The 'olive groves' around Lake Garda

Olives and oil
Olive growing on Lake Garda developed in the medieval period, although there is sporadic testimony of olives grown here in more ancient times. Olive seeds dating from the late Roman Republican period were discovered, in fact, in the area of Bor; in Malcesine, an olive milestone with lateral channels for the collection of oil came to light, together with many Roman coins dating from the time of the Emperor Massenzio. The production was most probably valorised for liturgical uses even before it was for the purpose of food; the oil was used to administer sacraments and keep lamps in church tabernacles lit.

An eyewitness account
Explicit references to the olive orchard of Limone were made in the mid-sixteenth century by Silvano Cattaneo, as he described the trip made on the lake in about 1550; he remarked: "We are passing in front of a beautiful little village called Limone, which sits in the amphitheatre - like hollow between the mountain and the lake...nearby and around the village grows a hazy and extremely fertile wood of the most beautiful, thick and leafy olive trees in the area., which climbs up the surrounding hillside. The trees are always green, soft and laden with olives, which come into view as we pass, with a spring at the summit which irrigates and waters them. Although the site is narrow, prodigious and faithful mother nature has provided it with three magnificent privileges and gifts: first by giving the place abundant oil, to the extent that the inhabitants gather three times more in that small terrain than anywhere else, and it is better and tastier as well..." In fact at that time (1595) there were 20 oil presses in Limone!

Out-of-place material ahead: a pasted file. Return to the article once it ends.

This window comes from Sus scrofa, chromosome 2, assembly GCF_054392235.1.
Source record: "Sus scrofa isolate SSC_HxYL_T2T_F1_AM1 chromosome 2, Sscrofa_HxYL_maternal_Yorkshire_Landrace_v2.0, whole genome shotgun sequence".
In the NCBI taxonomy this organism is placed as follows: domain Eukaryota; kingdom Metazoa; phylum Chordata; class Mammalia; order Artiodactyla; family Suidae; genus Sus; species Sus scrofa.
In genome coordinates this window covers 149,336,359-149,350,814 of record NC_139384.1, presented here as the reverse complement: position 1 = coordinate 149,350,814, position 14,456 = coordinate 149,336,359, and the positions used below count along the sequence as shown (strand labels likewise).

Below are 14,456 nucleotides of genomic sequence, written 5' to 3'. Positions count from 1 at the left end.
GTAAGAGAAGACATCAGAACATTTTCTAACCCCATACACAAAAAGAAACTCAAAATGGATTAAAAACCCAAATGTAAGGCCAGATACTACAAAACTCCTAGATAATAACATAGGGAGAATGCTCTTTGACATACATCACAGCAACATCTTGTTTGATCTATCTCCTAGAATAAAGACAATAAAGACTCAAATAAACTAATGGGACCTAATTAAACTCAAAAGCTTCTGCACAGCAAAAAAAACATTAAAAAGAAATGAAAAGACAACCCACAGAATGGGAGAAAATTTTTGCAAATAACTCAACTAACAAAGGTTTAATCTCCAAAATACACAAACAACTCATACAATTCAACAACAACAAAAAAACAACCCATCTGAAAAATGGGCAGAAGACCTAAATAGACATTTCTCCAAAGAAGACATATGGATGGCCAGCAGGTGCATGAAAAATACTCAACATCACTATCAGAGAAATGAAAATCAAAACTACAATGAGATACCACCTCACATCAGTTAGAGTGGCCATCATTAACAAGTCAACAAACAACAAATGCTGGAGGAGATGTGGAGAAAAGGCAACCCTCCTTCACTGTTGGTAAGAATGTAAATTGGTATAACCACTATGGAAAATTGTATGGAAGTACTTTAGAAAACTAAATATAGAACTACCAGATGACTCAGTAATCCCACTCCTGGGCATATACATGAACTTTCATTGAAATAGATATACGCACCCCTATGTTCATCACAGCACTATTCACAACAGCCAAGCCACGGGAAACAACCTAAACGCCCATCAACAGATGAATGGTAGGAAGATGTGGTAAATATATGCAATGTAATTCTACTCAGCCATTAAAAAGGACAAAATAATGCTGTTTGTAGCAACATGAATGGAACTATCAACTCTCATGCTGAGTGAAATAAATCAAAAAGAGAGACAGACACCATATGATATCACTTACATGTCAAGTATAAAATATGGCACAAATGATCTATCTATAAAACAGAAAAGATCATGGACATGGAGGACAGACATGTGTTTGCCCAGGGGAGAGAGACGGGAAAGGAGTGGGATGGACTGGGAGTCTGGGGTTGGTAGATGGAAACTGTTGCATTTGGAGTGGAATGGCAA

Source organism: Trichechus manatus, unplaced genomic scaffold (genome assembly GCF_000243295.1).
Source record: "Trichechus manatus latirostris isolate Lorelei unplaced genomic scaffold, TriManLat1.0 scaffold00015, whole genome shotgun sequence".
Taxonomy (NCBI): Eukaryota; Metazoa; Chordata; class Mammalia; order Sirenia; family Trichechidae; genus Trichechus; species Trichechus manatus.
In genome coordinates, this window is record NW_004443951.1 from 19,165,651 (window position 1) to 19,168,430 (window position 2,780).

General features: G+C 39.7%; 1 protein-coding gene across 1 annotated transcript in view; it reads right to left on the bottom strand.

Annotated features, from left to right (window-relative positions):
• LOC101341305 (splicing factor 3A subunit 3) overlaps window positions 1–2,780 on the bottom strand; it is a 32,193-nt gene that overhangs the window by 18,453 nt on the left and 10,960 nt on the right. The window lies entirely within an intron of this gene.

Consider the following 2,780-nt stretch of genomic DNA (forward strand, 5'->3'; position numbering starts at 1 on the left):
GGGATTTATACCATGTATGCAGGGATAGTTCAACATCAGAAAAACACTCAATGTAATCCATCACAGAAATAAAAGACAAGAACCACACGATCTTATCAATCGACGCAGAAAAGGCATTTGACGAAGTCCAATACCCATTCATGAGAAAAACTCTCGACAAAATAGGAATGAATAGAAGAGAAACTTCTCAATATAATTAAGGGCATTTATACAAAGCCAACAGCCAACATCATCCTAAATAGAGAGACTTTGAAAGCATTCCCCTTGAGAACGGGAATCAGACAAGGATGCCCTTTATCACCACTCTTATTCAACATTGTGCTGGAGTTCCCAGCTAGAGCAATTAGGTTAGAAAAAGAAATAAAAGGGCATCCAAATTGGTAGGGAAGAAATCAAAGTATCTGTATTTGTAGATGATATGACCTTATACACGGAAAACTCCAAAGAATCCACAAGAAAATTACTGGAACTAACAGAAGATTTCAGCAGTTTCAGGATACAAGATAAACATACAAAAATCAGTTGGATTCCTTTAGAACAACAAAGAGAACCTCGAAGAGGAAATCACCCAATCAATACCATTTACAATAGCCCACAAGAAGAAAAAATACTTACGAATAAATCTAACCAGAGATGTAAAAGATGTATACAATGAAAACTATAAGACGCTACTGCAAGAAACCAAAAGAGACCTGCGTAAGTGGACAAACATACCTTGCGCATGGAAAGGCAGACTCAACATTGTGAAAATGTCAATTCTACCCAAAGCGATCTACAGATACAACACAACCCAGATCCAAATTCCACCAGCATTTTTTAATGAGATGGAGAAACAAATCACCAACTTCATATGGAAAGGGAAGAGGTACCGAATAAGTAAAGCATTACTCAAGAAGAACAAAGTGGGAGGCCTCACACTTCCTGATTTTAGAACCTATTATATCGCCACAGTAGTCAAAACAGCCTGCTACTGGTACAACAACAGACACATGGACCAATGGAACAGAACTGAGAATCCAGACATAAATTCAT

Cooperatives among the olive grove owners
At the end of the First World War, Limonese olive growing made a leap forward in terms of quality. On 29 November 1919, twenty-eight small landowners, guided by the Parish Priest don Giovanni Morandi, established a company called "Cooperative among Olive Growers" for the purpose of milling their olives at a single cooperative press. On 4 December 1925, the Cooperative purchased a building that had previously been used as a paper mill to turn it into an oil press. Since that time, the oil press has gradually improved its production facilities, although it has maintained the traditional characteristics of cold processing with stone mullers. The production, supported by about 450 small proprietors, has today reached comfortable levels; during the 2007-2008 season, some 1.580,37 quintals of olives were pressed, with a production of 306, 46 quintals of oil.